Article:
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So, I went into a shop (NYC Velo on 2nd Ave) to get a heel pad replacement for a Sidi shoe. The mechanic, Chris, found one and installed it for me. He then saw my new bike and asked to have a look. Now, this is a bike I'd had built by a frame builder; not purchased there, mind you. Next thing I know, he's adjusting the fd and rd because of cable stretch and has moved on to the King hubs, which had a bit of slop. A pretty thorough going-over. I let him take a spin on it around the block. He gave it back and said "great bike." So I asked "What do I owe you?" He said, just the cost of the heel pad. I offered him a sixer, but he said he didn't drink. We exchanged pleasantries and I was out the door, as my girlfriend was patient enough to postpone our lunch date and wait with me as all this free maintenance occurred.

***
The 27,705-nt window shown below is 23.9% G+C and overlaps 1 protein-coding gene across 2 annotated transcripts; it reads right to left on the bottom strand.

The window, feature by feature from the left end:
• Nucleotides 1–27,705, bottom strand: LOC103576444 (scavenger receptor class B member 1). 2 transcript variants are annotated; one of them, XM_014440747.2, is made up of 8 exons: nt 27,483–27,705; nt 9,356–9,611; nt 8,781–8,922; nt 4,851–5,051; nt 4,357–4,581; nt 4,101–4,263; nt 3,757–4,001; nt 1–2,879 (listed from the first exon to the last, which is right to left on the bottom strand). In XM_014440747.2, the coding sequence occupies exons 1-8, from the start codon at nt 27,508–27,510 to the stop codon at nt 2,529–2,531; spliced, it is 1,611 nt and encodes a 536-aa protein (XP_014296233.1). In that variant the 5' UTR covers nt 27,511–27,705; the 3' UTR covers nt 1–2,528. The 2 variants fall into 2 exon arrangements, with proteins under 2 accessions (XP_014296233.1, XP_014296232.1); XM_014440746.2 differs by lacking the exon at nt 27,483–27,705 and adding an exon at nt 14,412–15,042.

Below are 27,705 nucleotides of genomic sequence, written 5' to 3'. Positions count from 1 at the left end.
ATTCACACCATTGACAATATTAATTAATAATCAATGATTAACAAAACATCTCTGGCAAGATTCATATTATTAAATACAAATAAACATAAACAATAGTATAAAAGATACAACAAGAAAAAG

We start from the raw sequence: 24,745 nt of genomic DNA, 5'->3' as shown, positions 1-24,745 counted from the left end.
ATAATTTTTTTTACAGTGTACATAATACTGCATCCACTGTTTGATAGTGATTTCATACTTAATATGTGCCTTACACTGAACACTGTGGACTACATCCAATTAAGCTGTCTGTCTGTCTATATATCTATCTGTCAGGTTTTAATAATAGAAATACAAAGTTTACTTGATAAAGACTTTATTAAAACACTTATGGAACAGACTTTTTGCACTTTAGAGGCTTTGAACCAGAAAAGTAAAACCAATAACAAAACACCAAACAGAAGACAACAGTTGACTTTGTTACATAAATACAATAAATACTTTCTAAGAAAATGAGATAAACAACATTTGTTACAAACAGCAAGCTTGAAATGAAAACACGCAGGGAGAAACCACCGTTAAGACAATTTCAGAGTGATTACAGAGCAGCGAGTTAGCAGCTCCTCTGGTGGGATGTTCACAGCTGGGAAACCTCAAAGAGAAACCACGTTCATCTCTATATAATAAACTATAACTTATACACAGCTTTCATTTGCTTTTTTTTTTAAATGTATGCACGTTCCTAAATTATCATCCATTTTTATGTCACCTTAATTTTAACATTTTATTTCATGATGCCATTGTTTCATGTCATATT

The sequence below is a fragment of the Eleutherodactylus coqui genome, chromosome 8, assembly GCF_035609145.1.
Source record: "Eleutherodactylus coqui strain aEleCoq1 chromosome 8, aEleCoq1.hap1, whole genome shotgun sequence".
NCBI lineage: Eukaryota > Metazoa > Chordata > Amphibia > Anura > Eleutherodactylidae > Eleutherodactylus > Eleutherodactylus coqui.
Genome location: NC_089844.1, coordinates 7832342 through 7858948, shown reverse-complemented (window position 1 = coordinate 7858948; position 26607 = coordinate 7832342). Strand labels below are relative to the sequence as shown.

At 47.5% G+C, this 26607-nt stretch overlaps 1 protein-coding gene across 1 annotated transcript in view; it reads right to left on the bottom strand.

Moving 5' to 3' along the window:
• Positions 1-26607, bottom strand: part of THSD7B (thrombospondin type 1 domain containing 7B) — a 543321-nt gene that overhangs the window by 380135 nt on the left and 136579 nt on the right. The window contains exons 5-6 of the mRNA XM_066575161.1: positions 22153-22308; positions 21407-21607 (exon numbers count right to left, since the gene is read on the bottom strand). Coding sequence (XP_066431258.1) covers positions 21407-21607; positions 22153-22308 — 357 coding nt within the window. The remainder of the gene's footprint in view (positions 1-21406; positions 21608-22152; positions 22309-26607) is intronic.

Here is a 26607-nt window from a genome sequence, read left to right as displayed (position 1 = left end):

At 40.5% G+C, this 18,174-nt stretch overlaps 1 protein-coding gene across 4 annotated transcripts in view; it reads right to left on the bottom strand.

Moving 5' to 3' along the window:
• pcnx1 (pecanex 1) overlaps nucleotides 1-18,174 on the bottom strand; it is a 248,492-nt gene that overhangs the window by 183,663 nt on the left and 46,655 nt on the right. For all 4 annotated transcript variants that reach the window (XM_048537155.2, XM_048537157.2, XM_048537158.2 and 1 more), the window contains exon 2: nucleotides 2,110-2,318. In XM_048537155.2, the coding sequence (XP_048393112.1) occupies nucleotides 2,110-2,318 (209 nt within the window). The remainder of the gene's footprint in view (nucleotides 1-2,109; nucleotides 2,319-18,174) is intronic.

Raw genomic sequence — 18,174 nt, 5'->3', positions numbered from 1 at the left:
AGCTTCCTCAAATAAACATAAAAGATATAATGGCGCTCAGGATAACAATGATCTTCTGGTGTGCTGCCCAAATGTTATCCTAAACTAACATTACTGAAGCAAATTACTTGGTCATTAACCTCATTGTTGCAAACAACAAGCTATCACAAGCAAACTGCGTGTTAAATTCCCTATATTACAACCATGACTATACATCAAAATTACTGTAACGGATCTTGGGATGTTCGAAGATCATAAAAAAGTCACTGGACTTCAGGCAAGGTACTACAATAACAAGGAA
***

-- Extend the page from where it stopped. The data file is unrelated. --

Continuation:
So my question is, if he didn't want the beer, should I have offered him cash even though he wasn't going to charge me for the work he did? He just wanted to ride the bike, but I felt like I'd somehow robbed the place. Of course I am going to go back and spend money at the store. Still can't help feeling like there was something else I could have done.
 

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No hero that's understood
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If the mechanic is the owner of the shop, you will fill his pockets by doing business there.

If he's just a dude that works there, make sure to mention to the owner how helpful he was and that the type of service offered by the store is why you have become, and will continue to be, a customer.
 

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Rollin' Stones
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q_and_a said:
If the mechanic is the owner of the shop, you will fill his pockets by doing business there.

If he's just a dude that works there, make sure to mention to the owner how helpful he was and that the type of service offered by the store is why you have become, and will continue to be, a customer.
+1000000000